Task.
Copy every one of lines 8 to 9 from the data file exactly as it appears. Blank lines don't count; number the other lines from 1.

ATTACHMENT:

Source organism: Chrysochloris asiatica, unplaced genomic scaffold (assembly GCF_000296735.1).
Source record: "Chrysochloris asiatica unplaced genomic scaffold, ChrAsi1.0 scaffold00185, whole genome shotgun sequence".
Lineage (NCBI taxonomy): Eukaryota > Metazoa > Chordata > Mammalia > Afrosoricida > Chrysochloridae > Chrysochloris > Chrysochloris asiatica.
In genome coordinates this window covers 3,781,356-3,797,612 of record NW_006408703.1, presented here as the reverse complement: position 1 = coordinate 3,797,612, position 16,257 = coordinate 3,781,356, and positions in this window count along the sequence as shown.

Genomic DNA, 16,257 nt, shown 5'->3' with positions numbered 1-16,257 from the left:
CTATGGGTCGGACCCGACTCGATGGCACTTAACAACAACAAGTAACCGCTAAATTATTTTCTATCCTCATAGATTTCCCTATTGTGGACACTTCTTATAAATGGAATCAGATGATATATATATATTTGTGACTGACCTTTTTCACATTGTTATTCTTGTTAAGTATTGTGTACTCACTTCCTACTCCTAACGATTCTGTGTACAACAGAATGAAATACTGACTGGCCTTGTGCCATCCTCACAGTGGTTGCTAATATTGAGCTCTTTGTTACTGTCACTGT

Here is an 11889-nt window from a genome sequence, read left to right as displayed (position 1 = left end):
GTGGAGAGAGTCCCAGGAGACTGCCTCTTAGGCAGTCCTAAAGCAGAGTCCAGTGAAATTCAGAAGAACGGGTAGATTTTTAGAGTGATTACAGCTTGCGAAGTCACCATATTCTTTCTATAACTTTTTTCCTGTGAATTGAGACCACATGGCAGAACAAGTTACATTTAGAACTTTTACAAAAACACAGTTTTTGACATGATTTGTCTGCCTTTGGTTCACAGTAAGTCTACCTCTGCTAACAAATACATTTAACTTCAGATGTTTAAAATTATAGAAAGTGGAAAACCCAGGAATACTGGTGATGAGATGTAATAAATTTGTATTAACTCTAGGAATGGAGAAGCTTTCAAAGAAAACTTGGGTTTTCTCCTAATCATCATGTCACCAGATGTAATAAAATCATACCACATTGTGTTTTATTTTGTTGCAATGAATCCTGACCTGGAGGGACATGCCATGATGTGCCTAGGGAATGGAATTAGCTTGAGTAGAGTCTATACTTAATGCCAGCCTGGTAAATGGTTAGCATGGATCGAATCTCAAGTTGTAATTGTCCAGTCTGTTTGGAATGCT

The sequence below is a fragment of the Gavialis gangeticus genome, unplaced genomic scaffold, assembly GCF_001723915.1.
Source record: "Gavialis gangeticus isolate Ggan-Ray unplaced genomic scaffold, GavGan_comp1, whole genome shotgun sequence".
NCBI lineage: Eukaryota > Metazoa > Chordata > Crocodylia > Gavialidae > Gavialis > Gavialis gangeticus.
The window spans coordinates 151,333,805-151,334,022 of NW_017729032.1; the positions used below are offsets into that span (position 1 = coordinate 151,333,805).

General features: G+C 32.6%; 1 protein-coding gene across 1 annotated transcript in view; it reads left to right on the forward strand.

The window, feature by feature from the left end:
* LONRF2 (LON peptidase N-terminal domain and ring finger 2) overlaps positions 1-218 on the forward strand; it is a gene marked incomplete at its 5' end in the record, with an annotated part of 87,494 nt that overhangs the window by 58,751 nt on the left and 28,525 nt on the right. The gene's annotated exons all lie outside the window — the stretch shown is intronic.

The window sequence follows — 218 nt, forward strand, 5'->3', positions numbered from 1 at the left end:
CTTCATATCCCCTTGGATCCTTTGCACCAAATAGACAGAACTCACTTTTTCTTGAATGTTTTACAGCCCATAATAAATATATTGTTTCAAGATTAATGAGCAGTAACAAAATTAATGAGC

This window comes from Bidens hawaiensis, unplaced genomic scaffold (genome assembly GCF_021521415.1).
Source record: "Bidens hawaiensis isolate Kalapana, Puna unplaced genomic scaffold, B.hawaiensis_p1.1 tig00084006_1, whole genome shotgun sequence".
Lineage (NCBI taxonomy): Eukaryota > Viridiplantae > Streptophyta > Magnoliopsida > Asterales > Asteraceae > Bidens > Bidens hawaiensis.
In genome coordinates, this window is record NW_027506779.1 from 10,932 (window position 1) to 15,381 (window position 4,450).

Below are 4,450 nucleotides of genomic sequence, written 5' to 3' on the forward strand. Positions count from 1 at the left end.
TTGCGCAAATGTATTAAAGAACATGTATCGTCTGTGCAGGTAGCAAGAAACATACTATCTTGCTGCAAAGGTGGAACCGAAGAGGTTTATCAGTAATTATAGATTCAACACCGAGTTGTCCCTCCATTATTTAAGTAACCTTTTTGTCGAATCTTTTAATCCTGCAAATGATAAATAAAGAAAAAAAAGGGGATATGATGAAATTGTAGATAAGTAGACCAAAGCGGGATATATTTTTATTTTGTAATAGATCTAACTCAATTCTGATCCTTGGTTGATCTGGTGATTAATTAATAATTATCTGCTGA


GTGGAGAGAGTCCCAGGAGACTGCCTCTTAGGCAGTCCTAAAGCAGAGTCCAGTGAAATTCAGAAGAACGGGTAGATTTTTAGAGTGATTACAGCTTGCGAAGTCACCATATTCTTTCTATAACTTTTTTCCTGTGAATTGAGACCACATGGCAGAACAAGTTACATTTAGAACTTTTACAAAAACACAGTTTTTGACATGATTTGTCTGCCTTTGGTTCACAGTAAGTCTACCTCTGCTAACAAATACATTTAACTTCAGATGTTTAAAATTATAGAAAGTGGAAAACCCAGGAATACTGGTGATGAGATGTAATAAATTTGTATTAACTCTAGGAATGGAGAAGCTTTCAAAGAAAACTTGGGTTTTCTCCTAATCATCATGTCACCAGATGTAATAAAATCATACCACATTGTGTTTTATTTTGTTGCAATGAATCCTGACCTGGAGGGACATGCCATGATGTGCCTAGGGAATGGAATTAGCTTGAGTAGAGTCTATACTTAATGCCAGCCTGGTAAATGGTTAGCATGGATCGAATCTCAAGTTGTAATTGTCCAGTCTGTTTGGAATGCT

The sequence below is a fragment of the Gavialis gangeticus genome, unplaced genomic scaffold, assembly GCF_001723915.1.